Other advertising strategies encourage consumers to talk about the product. For example, Firestone’s ads prompt the reader to ask a friend about Firestone. This attempts to instigate personal influence through having users disseminate product information and potential users request product information. Obviously, the marketer would desire only favorable word of mouth communications to be imparted about the product. This suggests that a monitoring system is needed to find out what present and potential customers are saying about the product and to help in the formulation of advertising strategies designed to react to word-of-mouth communication.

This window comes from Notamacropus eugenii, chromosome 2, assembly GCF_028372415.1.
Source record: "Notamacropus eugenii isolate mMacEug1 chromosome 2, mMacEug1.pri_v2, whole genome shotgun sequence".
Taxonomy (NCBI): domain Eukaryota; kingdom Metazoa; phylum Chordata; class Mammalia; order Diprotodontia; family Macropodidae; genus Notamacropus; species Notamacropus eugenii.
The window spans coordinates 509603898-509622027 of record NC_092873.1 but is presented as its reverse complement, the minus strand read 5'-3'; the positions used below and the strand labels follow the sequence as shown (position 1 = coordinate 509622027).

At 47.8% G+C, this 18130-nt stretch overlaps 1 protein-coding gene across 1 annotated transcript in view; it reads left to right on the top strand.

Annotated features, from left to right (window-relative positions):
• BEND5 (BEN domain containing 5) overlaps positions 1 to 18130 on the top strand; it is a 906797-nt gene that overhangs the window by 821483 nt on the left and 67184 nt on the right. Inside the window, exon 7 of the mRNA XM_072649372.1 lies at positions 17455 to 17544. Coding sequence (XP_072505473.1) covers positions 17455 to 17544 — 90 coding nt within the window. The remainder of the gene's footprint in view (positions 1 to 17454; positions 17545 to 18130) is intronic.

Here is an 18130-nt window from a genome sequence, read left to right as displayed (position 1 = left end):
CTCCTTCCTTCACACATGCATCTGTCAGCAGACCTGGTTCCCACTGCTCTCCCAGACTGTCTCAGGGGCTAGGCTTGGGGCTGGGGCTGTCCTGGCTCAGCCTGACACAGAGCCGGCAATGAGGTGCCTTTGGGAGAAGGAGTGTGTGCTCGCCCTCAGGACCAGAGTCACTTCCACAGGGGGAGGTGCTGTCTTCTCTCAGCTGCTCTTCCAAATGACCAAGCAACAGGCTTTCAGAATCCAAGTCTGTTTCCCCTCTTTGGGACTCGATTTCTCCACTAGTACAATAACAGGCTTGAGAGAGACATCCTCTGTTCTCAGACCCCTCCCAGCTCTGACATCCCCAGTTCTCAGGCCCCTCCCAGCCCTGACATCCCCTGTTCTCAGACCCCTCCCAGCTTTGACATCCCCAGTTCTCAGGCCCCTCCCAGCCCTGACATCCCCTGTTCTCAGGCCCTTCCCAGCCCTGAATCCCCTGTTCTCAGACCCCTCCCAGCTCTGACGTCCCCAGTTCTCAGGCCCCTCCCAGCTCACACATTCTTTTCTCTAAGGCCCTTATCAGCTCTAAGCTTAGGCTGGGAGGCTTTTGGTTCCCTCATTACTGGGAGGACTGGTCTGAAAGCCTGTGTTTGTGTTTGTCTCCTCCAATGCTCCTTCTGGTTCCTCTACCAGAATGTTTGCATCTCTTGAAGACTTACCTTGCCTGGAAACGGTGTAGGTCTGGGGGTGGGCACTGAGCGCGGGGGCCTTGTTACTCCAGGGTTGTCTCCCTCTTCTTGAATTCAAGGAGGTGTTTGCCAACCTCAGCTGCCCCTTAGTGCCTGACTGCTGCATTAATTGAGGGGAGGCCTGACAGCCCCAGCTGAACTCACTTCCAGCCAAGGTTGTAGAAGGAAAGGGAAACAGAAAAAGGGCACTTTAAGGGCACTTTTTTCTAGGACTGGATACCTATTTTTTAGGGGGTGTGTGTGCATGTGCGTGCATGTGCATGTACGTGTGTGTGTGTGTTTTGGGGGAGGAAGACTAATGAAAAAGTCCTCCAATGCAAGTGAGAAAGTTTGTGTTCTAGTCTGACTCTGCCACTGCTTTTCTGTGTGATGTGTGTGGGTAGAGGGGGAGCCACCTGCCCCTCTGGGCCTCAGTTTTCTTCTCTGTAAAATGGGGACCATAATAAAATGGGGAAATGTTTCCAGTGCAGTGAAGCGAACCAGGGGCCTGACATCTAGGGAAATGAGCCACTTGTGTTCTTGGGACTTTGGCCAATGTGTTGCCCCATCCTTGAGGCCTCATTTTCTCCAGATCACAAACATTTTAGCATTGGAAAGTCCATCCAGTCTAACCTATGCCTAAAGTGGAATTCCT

A final strategy is for the marketer to secure high visibility of the item .One approach is to use in store demonstrations and displays at favorable locations. For example, Fiber-fab kit cars are displayed fully assembled in selected airports around the country. Another approach is to have the product placed in a movie or television show. The use of brand name products in movies comes about in several ways: producers may simply use a product without contacting the manufacturer; companies may solicit studios and pay for on screen plugs, studios may solicit manufacturers for use of the product for a fee or for free; or brokers may try to get products of the companies they represent used on screen. The result of such usage and the implied endorsement that it represents can have a startling impact the success of the product.